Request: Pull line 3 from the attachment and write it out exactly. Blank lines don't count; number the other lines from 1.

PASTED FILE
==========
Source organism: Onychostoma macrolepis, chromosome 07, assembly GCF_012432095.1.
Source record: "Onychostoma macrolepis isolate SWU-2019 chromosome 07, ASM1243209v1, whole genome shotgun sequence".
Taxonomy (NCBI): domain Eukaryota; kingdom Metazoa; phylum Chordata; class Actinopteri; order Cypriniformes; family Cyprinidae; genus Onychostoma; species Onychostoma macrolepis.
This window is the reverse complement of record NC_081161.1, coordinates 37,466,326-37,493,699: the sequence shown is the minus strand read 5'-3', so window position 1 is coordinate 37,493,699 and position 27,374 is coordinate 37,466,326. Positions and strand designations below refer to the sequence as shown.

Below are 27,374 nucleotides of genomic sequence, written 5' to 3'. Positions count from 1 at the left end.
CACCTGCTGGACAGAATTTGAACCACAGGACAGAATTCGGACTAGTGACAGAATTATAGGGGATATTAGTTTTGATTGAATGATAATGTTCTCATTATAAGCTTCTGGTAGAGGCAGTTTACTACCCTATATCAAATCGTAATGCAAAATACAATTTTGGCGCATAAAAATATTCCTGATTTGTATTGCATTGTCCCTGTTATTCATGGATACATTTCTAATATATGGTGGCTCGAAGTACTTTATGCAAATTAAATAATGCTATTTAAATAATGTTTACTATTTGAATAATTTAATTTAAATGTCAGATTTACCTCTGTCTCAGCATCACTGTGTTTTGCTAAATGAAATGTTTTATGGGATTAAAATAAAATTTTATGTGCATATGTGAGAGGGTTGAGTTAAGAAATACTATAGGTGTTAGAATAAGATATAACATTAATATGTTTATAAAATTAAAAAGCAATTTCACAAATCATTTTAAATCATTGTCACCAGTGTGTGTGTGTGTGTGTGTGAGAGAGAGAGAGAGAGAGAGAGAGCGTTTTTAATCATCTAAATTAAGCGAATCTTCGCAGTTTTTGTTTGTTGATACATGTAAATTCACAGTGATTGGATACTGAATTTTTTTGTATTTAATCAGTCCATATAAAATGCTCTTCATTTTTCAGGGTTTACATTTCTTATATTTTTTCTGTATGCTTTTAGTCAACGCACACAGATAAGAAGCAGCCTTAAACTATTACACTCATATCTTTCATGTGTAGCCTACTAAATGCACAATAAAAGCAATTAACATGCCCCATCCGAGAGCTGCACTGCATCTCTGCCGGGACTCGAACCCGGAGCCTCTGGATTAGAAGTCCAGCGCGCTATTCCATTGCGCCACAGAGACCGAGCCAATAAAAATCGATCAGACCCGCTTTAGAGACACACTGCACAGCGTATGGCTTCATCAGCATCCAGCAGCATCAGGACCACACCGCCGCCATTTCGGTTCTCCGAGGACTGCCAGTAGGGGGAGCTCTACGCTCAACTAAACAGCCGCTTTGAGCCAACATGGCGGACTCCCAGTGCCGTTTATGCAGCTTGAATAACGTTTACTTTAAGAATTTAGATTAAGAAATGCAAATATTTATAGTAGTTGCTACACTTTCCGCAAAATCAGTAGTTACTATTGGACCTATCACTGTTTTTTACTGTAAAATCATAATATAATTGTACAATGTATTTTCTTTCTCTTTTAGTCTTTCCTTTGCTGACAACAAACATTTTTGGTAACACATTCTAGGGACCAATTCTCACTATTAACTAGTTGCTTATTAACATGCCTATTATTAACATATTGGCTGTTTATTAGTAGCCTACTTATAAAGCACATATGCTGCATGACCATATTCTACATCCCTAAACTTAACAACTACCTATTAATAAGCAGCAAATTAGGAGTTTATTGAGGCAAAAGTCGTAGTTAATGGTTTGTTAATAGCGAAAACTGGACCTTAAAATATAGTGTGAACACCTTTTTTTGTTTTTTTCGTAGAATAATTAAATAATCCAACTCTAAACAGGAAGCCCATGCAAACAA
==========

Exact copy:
Taxonomy (NCBI): domain Eukaryota; kingdom Metazoa; phylum Chordata; class Actinopteri; order Cypriniformes; family Cyprinidae; genus Onychostoma; species Onychostoma macrolepis.